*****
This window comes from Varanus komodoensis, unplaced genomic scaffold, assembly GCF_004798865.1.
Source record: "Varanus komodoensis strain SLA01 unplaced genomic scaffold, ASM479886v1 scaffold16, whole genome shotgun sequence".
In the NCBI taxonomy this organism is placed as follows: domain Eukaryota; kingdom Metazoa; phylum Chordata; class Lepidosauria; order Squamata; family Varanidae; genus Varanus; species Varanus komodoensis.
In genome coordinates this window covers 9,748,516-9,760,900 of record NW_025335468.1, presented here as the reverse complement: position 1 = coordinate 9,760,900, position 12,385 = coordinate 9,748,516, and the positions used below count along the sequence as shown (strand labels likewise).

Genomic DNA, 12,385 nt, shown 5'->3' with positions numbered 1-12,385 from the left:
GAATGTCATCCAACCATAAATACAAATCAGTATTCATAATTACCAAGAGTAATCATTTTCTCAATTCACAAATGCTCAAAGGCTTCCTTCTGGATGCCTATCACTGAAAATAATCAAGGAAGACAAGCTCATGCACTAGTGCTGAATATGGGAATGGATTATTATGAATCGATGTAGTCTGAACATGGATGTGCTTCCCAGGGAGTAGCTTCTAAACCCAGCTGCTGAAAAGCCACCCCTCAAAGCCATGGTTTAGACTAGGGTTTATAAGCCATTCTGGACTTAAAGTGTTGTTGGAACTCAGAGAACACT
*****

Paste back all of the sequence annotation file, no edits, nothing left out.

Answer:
This window comes from Varanus komodoensis, unplaced genomic scaffold, assembly GCF_004798865.1.
Source record: "Varanus komodoensis strain SLA01 unplaced genomic scaffold, ASM479886v1 scaffold16, whole genome shotgun sequence".
In the NCBI taxonomy this organism is placed as follows: domain Eukaryota; kingdom Metazoa; phylum Chordata; class Lepidosauria; order Squamata; family Varanidae; genus Varanus; species Varanus komodoensis.
In genome coordinates this window covers 9,748,516-9,760,900 of record NW_025335468.1, presented here as the reverse complement: position 1 = coordinate 9,760,900, position 12,385 = coordinate 9,748,516, and the positions used below count along the sequence as shown (strand labels likewise).

Genomic DNA, 12,385 nt, shown 5'->3' with positions numbered 1-12,385 from the left:
GAATGTCATCCAACCATAAATACAAATCAGTATTCATAATTACCAAGAGTAATCATTTTCTCAATTCACAAATGCTCAAAGGCTTCCTTCTGGATGCCTATCACTGAAAATAATCAAGGAAGACAAGCTCATGCACTAGTGCTGAATATGGGAATGGATTATTATGAATCGATGTAGTCTGAACATGGATGTGCTTCCCAGGGAGTAGCTTCTAAACCCAGCTGCTGAAAAGCCACCCCTCAAAGCCATGGTTTAGACTAGGGTTTATAAGCCATTCTGGACTTAAAGTGTTGTTGGAACTCAGAGAACACT